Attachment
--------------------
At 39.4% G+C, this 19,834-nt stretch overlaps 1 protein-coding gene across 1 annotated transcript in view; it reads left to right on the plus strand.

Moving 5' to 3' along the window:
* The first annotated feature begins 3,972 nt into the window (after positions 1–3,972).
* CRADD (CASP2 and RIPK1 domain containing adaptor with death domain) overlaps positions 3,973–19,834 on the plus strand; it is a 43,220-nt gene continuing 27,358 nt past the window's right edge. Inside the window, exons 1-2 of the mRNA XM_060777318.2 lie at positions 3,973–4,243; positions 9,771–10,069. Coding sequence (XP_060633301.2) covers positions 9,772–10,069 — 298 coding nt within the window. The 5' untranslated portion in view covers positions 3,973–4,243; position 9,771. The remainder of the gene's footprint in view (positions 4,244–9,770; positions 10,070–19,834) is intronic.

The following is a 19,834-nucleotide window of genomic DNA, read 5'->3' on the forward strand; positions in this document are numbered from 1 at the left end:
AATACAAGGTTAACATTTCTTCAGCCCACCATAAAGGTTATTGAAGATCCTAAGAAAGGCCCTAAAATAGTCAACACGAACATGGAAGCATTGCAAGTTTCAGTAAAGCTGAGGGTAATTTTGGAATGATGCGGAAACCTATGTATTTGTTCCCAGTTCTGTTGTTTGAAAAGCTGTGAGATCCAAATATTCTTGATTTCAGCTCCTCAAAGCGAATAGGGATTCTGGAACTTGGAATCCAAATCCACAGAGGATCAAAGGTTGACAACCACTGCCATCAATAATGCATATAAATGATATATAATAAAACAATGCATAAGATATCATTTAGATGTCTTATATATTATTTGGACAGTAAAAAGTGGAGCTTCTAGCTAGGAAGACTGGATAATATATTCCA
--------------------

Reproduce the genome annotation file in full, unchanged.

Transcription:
At 39.4% G+C, this 19,834-nt stretch overlaps 1 protein-coding gene across 1 annotated transcript in view; it reads left to right on the plus strand.

Moving 5' to 3' along the window:
* The first annotated feature begins 3,972 nt into the window (after positions 1–3,972).
* CRADD (CASP2 and RIPK1 domain containing adaptor with death domain) overlaps positions 3,973–19,834 on the plus strand; it is a 43,220-nt gene continuing 27,358 nt past the window's right edge. Inside the window, exons 1-2 of the mRNA XM_060777318.2 lie at positions 3,973–4,243; positions 9,771–10,069. Coding sequence (XP_060633301.2) covers positions 9,772–10,069 — 298 coding nt within the window. The 5' untranslated portion in view covers positions 3,973–4,243; position 9,771. The remainder of the gene's footprint in view (positions 4,244–9,770; positions 10,070–19,834) is intronic.

The following is a 19,834-nucleotide window of genomic DNA, read 5'->3' on the forward strand; positions in this document are numbered from 1 at the left end:
AATACAAGGTTAACATTTCTTCAGCCCACCATAAAGGTTATTGAAGATCCTAAGAAAGGCCCTAAAATAGTCAACACGAACATGGAAGCATTGCAAGTTTCAGTAAAGCTGAGGGTAATTTTGGAATGATGCGGAAACCTATGTATTTGTTCCCAGTTCTGTTGTTTGAAAAGCTGTGAGATCCAAATATTCTTGATTTCAGCTCCTCAAAGCGAATAGGGATTCTGGAACTTGGAATCCAAATCCACAGAGGATCAAAGGTTGACAACCACTGCCATCAATAATGCATATAAATGATATATAATAAAACAATGCATAAGATATCATTTAGATGTCTTATATATTATTTGGACAGTAAAAAGTGGAGCTTCTAGCTAGGAAGACTGGATAATATATTCCA